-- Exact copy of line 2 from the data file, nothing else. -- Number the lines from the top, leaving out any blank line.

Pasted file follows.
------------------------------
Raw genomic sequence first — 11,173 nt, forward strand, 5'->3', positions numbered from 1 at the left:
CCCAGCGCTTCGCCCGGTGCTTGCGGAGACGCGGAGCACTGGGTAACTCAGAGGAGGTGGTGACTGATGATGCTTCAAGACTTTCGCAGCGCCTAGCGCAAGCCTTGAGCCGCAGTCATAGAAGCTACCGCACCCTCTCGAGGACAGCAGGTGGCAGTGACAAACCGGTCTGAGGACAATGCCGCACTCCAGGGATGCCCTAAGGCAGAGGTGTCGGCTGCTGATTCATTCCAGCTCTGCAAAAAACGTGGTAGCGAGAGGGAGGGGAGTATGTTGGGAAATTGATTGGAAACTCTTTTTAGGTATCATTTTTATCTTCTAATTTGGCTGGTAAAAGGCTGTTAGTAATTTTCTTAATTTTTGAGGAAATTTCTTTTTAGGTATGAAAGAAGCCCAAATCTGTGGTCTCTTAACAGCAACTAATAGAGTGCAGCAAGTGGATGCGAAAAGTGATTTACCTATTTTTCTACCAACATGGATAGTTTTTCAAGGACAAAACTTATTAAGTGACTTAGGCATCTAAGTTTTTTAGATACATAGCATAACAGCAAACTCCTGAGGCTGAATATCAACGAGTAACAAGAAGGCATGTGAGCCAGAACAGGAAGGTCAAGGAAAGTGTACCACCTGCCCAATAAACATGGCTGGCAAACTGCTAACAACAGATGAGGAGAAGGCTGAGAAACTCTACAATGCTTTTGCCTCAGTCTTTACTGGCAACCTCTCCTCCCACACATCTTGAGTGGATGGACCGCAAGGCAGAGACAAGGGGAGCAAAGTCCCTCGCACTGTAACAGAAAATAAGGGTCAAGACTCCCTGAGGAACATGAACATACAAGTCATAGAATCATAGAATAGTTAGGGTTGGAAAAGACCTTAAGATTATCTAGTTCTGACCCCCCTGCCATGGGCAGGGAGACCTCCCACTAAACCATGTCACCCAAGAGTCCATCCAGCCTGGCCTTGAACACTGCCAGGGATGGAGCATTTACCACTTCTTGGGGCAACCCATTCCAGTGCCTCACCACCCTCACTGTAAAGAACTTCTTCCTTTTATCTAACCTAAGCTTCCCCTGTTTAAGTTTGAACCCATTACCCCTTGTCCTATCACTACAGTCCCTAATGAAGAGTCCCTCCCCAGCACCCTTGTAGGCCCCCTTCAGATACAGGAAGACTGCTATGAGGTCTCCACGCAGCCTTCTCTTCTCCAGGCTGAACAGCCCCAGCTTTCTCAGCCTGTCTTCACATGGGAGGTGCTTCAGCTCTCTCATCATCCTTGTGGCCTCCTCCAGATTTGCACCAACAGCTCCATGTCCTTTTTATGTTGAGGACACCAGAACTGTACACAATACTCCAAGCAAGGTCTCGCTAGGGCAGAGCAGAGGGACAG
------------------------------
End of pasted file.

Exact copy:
CCCAGCGCTTCGCCCGGTGCTTGCGGAGACGCGGAGCACTGGGTAACTCAGAGGAGGTGGTGACTGATGATGCTTCAAGACTTTCGCAGCGCCTAGCGCAAGCCTTGAGCCGCAGTCATAGAAGCTACCGCACCCTCTCGAGGACAGCAGGTGGCAGTGACAAACCGGTCTGAGGACAATGCCGCACTCCAGGGATGCCCTAAGGCAGAGGTGTCGGCTGCTGATTCATTCCAGCTCTGCAAAAAACGTGGTAGCGAGAGGGAGGGGAGTATGTTGGGAAATTGATTGGAAACTCTTTTTAGGTATCATTTTTATCTTCTAATTTGGCTGGTAAAAGGCTGTTAGTAATTTTCTTAATTTTTGAGGAAATTTCTTTTTAGGTATGAAAGAAGCCCAAATCTGTGGTCTCTTAACAGCAACTAATAGAGTGCAGCAAGTGGATGCGAAAAGTGATTTACCTATTTTTCTACCAACATGGATAGTTTTTCAAGGACAAAACTTATTAAGTGACTTAGGCATCTAAGTTTTTTAGATACATAGCATAACAGCAAACTCCTGAGGCTGAATATCAACGAGTAACAAGAAGGCATGTGAGCCAGAACAGGAAGGTCAAGGAAAGTGTACCACCTGCCCAATAAACATGGCTGGCAAACTGCTAACAACAGATGAGGAGAAGGCTGAGAAACTCTACAATGCTTTTGCCTCAGTCTTTACTGGCAACCTCTCCTCCCACACATCTTGAGTGGATGGACCGCAAGGCAGAGACAAGGGGAGCAAAGTCCCTCGCACTGTAACAGAAAATAAGGGTCAAGACTCCCTGAGGAACATGAACATACAAGTCATAGAATCATAGAATAGTTAGGGTTGGAAAAGACCTTAAGATTATCTAGTTCTGACCCCCCTGCCATGGGCAGGGAGACCTCCCACTAAACCATGTCACCCAAGAGTCCATCCAGCCTGGCCTTGAACACTGCCAGGGATGGAGCATTTACCACTTCTTGGGGCAACCCATTCCAGTGCCTCACCACCCTCACTGTAAAGAACTTCTTCCTTTTATCTAACCTAAGCTTCCCCTGTTTAAGTTTGAACCCATTACCCCTTGTCCTATCACTACAGTCCCTAATGAAGAGTCCCTCCCCAGCACCCTTGTAGGCCCCCTTCAGATACAGGAAGACTGCTATGAGGTCTCCACGCAGCCTTCTCTTCTCCAGGCTGAACAGCCCCAGCTTTCTCAGCCTGTCTTCACATGGGAGGTGCTTCAGCTCTCTCATCATCCTTGTGGCCTCCTCCAGATTTGCACCAACAGCTCCATGTCCTTTTTATGTTGAGGACACCAGAACTGTACACAATACTCCAAGCAAGGTCTCGCTAGGGCAGAGCAGAGGGACAG